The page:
Ameloblastoma

Overview

Ameloblastoma is a rare, noncancerous (benign) tumor that develops most often in the jaw near the molars. Ameloblastoma begins in the cells that form the protective enamel lining on your teeth.

The most common type of ameloblastoma is aggressive, forming a large tumor and growing into the jawbone. Treatment may include surgery and radiation. In some cases, reconstruction may be necessary to restore your teeth, jaw and facial appearance. Some types of ameloblastoma are less aggressive.

Though ameloblastoma is most often diagnosed in adults in their 30s through 60s, ameloblastoma can occur in children and young adults.

Symptoms

Ameloblastoma often causes no symptoms, but signs and symptoms may include pain and a lump or swelling in the jaw.

If left untreated, the tumor can grow very large, distorting the shape of the lower face and jaw and shifting teeth out of position.

When to see a doctor

Talk to your dentist or health care provider if you have jaw swelling or pain or any other concerns with your oral health.

Causes

Ameloblastoma begins in the cells that form the protective enamel lining on your teeth. Rarely, it may start in gum tissue. The exact cause of the tumor is unclear, but several genetic changes (mutations) may be involved in the development of ameloblastoma. These changes may impact the location of the tumor, the type of cells involved and how fast the tumor grows.

Ameloblastomas are generally classified by type, but they can also be classified by cell type. The four main types include:

  • Conventional ameloblastoma. This is the most common type and grows aggressively, usually in the lower jawbone, and approximately 10% recur after treatment.
  • Unicystic ameloblastoma. This type is less aggressive, but typically occurs at a younger age. The tumor is often in the back of the lower jawbone at the molars. Recurrence is possible after treatment.
  • Peripheral ameloblastoma. This type is rare and affects the gums and oral tissue in the upper or lower jaw. The tumor has a low risk of recurrence after treatment.
  • Metastasizing ameloblastoma. This type is very rare and is defined by tumor cells that occur away from the primary site in the jaw.

Complications

Rarely, ameloblastoma can become cancerous (malignant). Very rarely, ameloblastoma cells can spread to other areas of the body (metastasize), such as the lymph nodes in the neck and lungs.

Ameloblastoma may recur after treatment.

Diagnosis

Ameloblastoma diagnosis might begin with tests such as:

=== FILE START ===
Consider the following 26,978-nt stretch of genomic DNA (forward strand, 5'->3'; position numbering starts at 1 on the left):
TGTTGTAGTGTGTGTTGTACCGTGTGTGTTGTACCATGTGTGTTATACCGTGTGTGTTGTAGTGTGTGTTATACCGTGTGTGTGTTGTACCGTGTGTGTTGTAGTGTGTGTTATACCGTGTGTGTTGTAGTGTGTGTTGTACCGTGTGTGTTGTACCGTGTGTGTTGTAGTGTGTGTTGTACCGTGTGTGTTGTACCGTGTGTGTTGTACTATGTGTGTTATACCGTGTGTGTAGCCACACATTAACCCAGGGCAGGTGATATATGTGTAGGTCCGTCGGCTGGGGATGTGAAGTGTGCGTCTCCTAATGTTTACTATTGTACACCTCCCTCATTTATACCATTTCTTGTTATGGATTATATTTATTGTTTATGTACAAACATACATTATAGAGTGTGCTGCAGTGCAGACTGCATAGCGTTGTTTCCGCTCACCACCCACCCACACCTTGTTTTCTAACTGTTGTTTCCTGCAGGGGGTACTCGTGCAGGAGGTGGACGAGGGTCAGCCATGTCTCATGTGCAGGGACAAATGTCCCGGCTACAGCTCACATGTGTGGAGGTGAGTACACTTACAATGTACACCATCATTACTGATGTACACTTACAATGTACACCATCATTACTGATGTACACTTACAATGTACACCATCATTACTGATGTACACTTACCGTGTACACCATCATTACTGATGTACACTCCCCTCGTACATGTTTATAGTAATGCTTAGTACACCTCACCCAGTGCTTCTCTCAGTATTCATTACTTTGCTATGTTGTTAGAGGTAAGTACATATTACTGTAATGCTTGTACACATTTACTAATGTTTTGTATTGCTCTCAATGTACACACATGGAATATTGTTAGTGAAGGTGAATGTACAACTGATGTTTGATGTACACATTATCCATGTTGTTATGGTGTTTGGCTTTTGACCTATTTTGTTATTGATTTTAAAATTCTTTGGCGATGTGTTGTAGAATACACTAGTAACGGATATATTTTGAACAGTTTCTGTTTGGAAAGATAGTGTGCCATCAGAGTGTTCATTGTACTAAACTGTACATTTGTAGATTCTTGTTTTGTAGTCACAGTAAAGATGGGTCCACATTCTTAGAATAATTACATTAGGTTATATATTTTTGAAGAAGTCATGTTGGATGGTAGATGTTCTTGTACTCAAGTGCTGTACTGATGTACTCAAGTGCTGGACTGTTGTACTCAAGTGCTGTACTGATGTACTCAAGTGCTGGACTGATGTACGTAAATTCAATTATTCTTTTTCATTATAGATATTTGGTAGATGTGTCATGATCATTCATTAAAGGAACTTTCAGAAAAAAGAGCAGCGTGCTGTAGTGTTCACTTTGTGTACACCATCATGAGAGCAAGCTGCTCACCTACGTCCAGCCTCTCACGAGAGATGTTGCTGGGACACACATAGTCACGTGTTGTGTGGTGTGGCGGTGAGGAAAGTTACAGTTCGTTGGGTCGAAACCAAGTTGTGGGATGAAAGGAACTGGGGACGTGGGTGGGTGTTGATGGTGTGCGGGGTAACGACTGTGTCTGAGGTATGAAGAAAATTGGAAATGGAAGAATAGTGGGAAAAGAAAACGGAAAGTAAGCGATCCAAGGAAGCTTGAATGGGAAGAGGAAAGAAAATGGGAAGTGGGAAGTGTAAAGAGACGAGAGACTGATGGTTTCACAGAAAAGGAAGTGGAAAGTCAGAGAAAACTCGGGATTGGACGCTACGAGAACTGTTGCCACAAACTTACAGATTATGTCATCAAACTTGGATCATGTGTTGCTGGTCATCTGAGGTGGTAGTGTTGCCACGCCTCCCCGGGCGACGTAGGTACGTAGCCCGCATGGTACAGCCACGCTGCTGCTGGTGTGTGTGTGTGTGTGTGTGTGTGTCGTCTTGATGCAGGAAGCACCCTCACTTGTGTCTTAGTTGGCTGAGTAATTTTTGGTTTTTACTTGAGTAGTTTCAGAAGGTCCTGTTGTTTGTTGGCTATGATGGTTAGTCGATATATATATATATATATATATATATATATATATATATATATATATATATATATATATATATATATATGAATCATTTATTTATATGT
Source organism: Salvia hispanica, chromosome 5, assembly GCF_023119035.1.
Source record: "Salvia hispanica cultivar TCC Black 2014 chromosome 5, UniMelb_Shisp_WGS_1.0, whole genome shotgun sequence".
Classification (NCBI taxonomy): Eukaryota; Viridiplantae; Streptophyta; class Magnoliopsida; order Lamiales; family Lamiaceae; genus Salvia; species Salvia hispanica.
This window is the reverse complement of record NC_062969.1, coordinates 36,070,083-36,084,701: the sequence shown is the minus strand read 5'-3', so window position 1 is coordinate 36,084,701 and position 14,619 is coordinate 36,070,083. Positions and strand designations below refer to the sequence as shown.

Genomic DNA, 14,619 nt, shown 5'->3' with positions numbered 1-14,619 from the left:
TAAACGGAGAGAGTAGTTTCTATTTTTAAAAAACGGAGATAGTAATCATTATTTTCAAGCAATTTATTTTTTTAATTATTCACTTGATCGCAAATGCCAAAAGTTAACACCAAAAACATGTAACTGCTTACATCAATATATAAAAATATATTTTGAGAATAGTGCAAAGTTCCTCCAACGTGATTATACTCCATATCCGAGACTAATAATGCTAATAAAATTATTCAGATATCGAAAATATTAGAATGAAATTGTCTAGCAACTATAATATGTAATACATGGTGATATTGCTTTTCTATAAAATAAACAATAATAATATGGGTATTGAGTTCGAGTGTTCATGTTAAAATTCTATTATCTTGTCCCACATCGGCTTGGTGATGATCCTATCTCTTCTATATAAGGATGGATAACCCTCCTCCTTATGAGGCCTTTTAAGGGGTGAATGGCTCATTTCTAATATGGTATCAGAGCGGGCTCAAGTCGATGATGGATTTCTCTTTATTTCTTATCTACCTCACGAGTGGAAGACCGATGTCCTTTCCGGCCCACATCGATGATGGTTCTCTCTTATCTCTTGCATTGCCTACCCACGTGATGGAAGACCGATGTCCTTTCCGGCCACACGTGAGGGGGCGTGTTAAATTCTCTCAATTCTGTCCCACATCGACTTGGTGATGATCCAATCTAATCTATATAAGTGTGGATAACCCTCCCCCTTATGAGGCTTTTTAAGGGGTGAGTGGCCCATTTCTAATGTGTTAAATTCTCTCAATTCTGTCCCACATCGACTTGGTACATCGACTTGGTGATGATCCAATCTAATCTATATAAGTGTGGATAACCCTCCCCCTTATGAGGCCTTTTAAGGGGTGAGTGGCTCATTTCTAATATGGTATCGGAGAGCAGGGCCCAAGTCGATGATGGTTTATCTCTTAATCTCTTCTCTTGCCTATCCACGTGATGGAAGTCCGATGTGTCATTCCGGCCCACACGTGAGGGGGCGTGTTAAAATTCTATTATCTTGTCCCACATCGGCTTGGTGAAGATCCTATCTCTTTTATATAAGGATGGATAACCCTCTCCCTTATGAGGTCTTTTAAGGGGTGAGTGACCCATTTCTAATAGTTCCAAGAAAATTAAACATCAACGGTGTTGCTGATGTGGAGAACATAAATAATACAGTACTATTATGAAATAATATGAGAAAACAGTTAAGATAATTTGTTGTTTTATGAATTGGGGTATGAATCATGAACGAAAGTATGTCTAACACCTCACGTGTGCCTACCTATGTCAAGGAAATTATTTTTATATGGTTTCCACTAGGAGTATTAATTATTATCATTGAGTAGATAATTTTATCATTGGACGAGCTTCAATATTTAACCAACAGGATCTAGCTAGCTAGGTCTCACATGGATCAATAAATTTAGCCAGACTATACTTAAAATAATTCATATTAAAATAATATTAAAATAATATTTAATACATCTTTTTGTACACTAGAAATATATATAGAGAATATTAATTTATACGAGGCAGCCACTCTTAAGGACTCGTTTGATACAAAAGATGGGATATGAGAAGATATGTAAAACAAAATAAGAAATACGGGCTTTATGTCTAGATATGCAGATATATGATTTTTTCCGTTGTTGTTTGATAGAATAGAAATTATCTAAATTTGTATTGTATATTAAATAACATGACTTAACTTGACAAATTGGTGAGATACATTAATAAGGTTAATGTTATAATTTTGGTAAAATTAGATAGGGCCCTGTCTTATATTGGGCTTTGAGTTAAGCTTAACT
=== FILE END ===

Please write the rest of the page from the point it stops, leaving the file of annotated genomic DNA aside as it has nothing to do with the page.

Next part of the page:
• Imaging tests. X-ray, CT and MRI scans help doctors determine the extent of an ameloblastoma. The tumor can sometimes be found on routine X-rays at the dentist's office.
  • Tissue test. To confirm the diagnosis, doctors may remove a sample of tissue or a sample of cells and send it to a lab for testing.

Treatment

Ameloblastoma treatment may depend on your tumor's size and location, and the type and appearance of the cells involved. Treatment may include:

  • Surgery to remove the tumor. Ameloblastoma treatment usually includes surgery to remove the tumor. Ameloblastoma often grows into the nearby jawbone, so surgeons may need to remove the affected part of the jawbone. An aggressive approach to surgery reduces the risk that ameloblastoma will come back.
  • Surgery to repair the jaw. If surgery involves removing part of your jawbone, surgeons can repair and reconstruct the jaw. This can help improve how your jaw looks and works afterward. The surgery can also help you to be able to eat and speak.
  • Radiation therapy. Radiation therapy using high-powered energy beams might be needed after surgery or if surgery isn't an option.
  • Prosthetics. Specialists called prosthodontists can make artificial replacements for missing teeth or other damaged natural structures in the mouth.
  • Supportive care. A variety of specialists can help you work through speaking, swallowing and eating problems during and after treatment. These specialists may include dietitians, speech and language therapists, and physical therapists.

Due to the risk of recurrence after treatment, lifelong, regular follow-up appointments are important.

Last Updated Nov 17, 2021


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